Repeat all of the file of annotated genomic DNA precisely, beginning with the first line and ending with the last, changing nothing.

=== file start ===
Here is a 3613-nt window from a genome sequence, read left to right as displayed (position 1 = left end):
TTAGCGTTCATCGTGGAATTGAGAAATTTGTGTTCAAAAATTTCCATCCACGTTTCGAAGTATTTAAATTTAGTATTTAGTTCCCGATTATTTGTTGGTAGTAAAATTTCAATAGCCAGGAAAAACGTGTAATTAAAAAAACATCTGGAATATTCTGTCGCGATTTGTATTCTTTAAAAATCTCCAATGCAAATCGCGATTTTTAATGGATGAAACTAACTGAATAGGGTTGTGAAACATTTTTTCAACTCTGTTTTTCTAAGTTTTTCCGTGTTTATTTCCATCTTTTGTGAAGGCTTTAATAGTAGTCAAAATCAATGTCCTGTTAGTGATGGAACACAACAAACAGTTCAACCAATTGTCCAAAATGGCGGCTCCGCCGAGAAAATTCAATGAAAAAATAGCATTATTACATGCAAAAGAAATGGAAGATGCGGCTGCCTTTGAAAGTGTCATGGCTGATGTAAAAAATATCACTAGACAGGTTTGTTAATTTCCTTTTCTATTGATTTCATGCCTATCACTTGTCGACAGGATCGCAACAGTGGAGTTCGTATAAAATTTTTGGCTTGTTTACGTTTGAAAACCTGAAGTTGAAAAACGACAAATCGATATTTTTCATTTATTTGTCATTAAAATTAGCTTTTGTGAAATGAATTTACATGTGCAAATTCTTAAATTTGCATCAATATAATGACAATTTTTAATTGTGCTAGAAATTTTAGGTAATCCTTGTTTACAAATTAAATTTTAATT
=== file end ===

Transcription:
Here is a 3613-nt window from a genome sequence, read left to right as displayed (position 1 = left end):
TTAGCGTTCATCGTGGAATTGAGAAATTTGTGTTCAAAAATTTCCATCCACGTTTCGAAGTATTTAAATTTAGTATTTAGTTCCCGATTATTTGTTGGTAGTAAAATTTCAATAGCCAGGAAAAACGTGTAATTAAAAAAACATCTGGAATATTCTGTCGCGATTTGTATTCTTTAAAAATCTCCAATGCAAATCGCGATTTTTAATGGATGAAACTAACTGAATAGGGTTGTGAAACATTTTTTCAACTCTGTTTTTCTAAGTTTTTCCGTGTTTATTTCCATCTTTTGTGAAGGCTTTAATAGTAGTCAAAATCAATGTCCTGTTAGTGATGGAACACAACAAACAGTTCAACCAATTGTCCAAAATGGCGGCTCCGCCGAGAAAATTCAATGAAAAAATAGCATTATTACATGCAAAAGAAATGGAAGATGCGGCTGCCTTTGAAAGTGTCATGGCTGATGTAAAAAATATCACTAGACAGGTTTGTTAATTTCCTTTTCTATTGATTTCATGCCTATCACTTGTCGACAGGATCGCAACAGTGGAGTTCGTATAAAATTTTTGGCTTGTTTACGTTTGAAAACCTGAAGTTGAAAAACGACAAATCGATATTTTTCATTTATTTGTCATTAAAATTAGCTTTTGTGAAATGAATTTACATGTGCAAATTCTTAAATTTGCATCAATATAATGACAATTTTTAATTGTGCTAGAAATTTTAGGTAATCCTTGTTTACAAATTAAATTTTAATT